With Thanksgiving comes the ultimate battle to see which retailer can be first to kick off Black Friday. It’s to the point now where it should be called Black Thursday or, as others lament, Black Thanksgiving, with plenty of holiday dinners interrupted for family members manning cash registers.
Despite the complaining, there’s not much legally that anyone can do. There’s no Wisconsin law that says private employers must provide holidays off nor must they provide paid days off. Many businesses run 365 days a year—and they require employees working nights, weekends and, yes, holidays to do so.
An exception to the rule is when it comes to religious beliefs, practices, or observances under our discrimination statutes. But before you get too excited, it is unlikely that your employer would give you time off to spend eating Thanksgiving dinner or going to grandma’s on Christmas Eve. What your employer is required to do is to accommodate your ‘sincerely held’ religious belief, practice or observance unless doing so poses an undue hardship, that is more than a de minimis (a legal term for trivial or without merit), cost or burden. Typical accommodations for holidays are scheduling changes, voluntary substitutions, and shift swaps.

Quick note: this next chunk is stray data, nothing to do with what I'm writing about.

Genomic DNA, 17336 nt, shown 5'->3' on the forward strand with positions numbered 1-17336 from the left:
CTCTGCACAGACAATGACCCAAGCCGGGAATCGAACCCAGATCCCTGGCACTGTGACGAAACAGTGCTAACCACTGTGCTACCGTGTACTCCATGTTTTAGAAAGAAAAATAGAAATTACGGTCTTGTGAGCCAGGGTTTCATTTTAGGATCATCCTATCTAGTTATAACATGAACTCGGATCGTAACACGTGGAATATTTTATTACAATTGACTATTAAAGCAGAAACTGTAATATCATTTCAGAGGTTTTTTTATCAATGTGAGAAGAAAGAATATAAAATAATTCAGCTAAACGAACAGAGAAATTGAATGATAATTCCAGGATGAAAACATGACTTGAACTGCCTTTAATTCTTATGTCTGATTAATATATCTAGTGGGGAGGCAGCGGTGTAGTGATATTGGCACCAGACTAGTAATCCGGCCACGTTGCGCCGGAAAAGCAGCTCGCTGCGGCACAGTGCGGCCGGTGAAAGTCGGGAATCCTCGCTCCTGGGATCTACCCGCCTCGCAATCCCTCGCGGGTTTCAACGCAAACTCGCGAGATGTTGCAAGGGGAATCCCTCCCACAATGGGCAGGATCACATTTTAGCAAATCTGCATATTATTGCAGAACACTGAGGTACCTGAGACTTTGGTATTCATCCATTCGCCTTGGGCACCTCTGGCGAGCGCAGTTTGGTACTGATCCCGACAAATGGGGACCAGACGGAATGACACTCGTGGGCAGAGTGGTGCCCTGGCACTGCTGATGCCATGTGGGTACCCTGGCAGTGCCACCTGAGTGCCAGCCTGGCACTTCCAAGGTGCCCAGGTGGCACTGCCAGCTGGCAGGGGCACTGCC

The bottom line for employers is whatever your policy on holidays and paid time off, if you have a request for religious accommodation, you need to consider it under the framework above regardless of whether it is consistent with your religious beliefs.
And for employees, it means you’ll just have to reschedule that Thanksgiving dinner … or find a new job.
By Ellen Frantz, Partner, Johns, Flaherty & Collins. For an employment lawyer in La Crosse, call her at 608-784-5678.